“When you’re in the seat every week, you work out every muscle,” Stenhouse Jr. continued. “The main thing is to stay hydrated in the cars and that’s what I really focus on.”

NASCAR Camping World Truck Series rookie driver Paulie Harraka agrees with his racing compatriot, especially as far as working out to deal with the heat. Harraka also added the element of dealing with the gravitational forces in the race car as another reason to include strength training in preparation for being on the track.

“Certainly as a driver, you’ve got to train for the g-forces that you feel,” Harraka said. “One lap is tough but it’s when you get to lap 150 and you’ve been in there and not able to move that you get fatigued.”

“You have to deal with that and with the heat inside the race cars.”

Finally, the study revealed that one of the major physical demands of stock car racing included hand/eye/foot coordination, reflexes and reaction time. In fact, 30% of the drivers indicated that “hand, eye, and foot coordination was an important physical demand associated with stock car racing.”

Two NASCAR drivers, Kasey Kahne and Carl Edwards, have taken this aspect of training to heart, using Dynavision™ D2, a machine that tracks and improves reaction time, peripheral awareness, hand-eye coordination and other visual-motor skills.

The D2 has a sphere of buttons that light up in random succession and the drivers have to call out the random flashing numbers in the midst of noises simulating those on the track.

“That’s the kind of environment that we race in,” Edwards said. “There is a lot of noise; you are focusing on different things.”

“You’re having to verbalize something a lot of times about the car,” Edwards continued. “So, that’s actually a good test.”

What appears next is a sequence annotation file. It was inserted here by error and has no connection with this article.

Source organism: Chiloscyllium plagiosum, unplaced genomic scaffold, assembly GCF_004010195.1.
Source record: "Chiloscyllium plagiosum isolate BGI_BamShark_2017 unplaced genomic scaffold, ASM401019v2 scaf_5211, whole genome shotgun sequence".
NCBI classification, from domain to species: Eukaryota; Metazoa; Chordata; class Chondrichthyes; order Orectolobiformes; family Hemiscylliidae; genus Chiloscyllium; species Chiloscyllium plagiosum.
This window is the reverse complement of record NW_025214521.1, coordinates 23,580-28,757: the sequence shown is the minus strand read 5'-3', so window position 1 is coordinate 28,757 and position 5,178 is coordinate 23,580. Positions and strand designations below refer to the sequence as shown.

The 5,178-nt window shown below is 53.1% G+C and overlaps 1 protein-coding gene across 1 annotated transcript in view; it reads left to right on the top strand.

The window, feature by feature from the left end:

Whether strength conditioning, cardiovascular exercising or improving reaction times, the study in the Journal of Strength and Conditioning Research proves once and for all the athletic component of NASCAR racing and the correlation between working out and improving on-track performance.

 

Mary Jo Buchanan (507 Posts)

Mary Jo has lived and breathed racing since her days at local dirt tracks. From her vantage in the pits, she has developed an interest and expertise in all levels of racing, from go karts to the Cup Series. Many of her articles focus on the "behind the scenes" racing world, as well as up and coming drivers. Mary Jo enjoys writing about the people that make NASCAR and racing work on a day-to-day basis. She recently won an NMPA award for spot news writing. Mary Jo can also be followed on Facebook and Twitter.


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  1. Jason Carmody says:

    Hi Mary Jo I am veri interested in this Study you are talking about in this article cause I am doing research paper in english class stating that Nascar drivers are real athletes. I have one scholary article from that same journal of strength and conditioning with the author of William Ebben. Is that the one you commented on?